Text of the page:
Interview with Andryi Korotkov, Interpipe’s CEO (Forbes-Ukraine, July-22)

- You were appointed as Interpipe’s CEO at the very beginning of the war. What was the most difficult issue during this time?

- Our case is quite typical for the entire industry. On February 24, after first explosions in Dnipro, Interpipe decided to stop all production facilities, let people go home and organized shifts at plants to avoid possible thefts. In such mode the company spent all of March.

However, these are not the only problems Interpipe faced. At that time, many thousands of tons of products were on their way to customers. The situation in the seaports of Odesa and Chornomorsk was particularly complicated as the products supposed to be loaded onto vessels turned out to be blocked.

- How did you react?

- Interpipe started exporting its products to Europe by road and railway transport with further transshipment in seaports. However, a new problem appeared. The number of road carriers decreased. After February 24, no European company provided its autos for the export of products from Dnipro or Nikopol. Meanwhile Ukrainian carriers increased its prices for their services. Moreover, all Ukrainian exporters directed their transport flows through the nearest ports of Romania which turned out to be unable to process the entire volume of new cargo. For example, the Romanians lacked the experience of transshipment of pipes and railway wheels. However, gradually a new system of transportation started to format.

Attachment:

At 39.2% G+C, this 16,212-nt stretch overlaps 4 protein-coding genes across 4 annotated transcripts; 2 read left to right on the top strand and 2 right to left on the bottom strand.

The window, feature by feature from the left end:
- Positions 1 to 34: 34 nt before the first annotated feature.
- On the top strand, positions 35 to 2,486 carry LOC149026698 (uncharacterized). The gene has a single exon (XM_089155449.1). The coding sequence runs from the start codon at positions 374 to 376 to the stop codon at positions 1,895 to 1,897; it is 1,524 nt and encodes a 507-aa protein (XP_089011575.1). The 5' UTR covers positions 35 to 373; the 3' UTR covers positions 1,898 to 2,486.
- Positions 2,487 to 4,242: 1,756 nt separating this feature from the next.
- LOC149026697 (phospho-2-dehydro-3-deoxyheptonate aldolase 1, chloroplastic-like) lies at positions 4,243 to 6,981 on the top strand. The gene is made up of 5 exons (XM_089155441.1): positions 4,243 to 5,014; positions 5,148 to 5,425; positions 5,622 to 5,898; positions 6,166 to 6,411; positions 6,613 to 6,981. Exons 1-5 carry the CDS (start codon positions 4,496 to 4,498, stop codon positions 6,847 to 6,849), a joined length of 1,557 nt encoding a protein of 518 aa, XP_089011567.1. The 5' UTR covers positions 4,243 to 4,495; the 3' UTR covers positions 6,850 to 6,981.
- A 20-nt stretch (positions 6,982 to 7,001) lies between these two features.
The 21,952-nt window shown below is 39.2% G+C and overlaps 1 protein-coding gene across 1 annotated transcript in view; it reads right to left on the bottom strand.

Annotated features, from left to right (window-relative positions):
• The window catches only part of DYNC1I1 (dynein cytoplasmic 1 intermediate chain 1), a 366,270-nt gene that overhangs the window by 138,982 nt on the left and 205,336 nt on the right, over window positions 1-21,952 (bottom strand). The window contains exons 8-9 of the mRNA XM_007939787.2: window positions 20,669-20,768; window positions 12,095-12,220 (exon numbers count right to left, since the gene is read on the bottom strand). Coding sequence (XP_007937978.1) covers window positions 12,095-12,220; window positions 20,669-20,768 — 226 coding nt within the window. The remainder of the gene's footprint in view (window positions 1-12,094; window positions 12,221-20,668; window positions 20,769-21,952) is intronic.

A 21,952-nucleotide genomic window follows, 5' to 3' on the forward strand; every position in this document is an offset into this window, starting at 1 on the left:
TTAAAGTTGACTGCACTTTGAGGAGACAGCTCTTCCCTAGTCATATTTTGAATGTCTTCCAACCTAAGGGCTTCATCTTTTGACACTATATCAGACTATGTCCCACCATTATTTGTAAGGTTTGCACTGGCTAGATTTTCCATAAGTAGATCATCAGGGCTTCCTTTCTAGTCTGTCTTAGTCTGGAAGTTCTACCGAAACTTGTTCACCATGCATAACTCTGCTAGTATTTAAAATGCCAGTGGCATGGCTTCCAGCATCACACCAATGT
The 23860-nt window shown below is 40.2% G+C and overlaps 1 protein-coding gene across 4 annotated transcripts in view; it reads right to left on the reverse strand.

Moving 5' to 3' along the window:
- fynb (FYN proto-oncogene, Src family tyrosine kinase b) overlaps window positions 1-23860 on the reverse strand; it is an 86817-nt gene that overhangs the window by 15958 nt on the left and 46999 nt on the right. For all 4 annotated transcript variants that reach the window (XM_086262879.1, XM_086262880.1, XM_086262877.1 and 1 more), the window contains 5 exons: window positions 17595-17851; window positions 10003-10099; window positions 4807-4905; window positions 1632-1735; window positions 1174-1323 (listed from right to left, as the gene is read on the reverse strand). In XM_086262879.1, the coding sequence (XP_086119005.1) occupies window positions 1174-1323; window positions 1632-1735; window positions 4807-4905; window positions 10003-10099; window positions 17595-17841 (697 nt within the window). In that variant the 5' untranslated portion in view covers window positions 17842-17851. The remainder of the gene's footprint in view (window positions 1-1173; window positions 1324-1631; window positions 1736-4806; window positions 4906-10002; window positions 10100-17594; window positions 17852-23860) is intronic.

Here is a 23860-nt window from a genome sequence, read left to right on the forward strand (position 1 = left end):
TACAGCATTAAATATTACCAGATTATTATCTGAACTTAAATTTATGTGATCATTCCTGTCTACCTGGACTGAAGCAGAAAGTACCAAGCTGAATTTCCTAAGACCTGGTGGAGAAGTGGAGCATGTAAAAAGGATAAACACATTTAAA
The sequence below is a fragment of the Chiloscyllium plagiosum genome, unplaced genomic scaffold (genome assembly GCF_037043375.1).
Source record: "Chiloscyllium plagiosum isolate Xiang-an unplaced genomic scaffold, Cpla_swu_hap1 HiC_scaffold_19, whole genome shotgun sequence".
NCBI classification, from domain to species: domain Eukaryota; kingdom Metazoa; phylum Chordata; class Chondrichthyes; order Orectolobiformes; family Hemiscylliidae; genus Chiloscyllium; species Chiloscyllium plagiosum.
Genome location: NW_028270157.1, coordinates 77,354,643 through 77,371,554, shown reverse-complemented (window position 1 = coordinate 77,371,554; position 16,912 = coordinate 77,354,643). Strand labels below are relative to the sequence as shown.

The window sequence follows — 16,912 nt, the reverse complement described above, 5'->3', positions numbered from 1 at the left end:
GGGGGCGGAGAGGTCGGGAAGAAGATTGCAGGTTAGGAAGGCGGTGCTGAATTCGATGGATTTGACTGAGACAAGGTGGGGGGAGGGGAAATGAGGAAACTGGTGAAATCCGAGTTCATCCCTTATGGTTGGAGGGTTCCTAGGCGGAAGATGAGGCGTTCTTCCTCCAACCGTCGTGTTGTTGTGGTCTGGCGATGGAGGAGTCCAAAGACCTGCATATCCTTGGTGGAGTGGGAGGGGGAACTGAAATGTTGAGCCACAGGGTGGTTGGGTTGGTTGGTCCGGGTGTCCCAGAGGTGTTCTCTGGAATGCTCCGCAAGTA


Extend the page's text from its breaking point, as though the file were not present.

All the time the carriers were crippled by missile strikes on various infrastructure objects in the new transport corridors. For example, now there is no railway link between Odesa and Izmail. For Interpipe, it’s a problem because it is easier to load one wagon with 60 tons of products than to order three trucks for this.

- Does Interpipe ship products just through Romanian ports?

- Yes, today the main ports of shipment for Interpipe are Romanian ones. We are also trying to set up a corridor to the north of Europe. However, it’s not Polish ports of Gda?sk or Gdynia, as they did not process pipes before. Therefore, we decided to transship our products through the ports of Belgium and the Netherlands. However, this corridor is longer path than through Romania.

It is complicated and expensive to deliver products by car or railway to the Benelux countries. So, Interpipe is developing transport coridor to the north-west of Europe via the Danube. At first, the products are delivered by trucks to the Ukrainian port of Izmail, then it goes on a sea barge to the Romanian port of Galati, and finally it goes up the Danube to northwestern Europe by river barges. However, right now, it is only experimental batches.

- How did the transport costs increase?

- Comparing to pre-war levels the transport costs have already increased by 2.5-3.5 times from the Ukrainian plant to the client. The figures vary widely depending on the various transport schemes. If in the pre-war period logistics costs accounted for 3-4% in the production costs, now they have increased at least 2.5 times.

- How did the share of domestic and export sales change?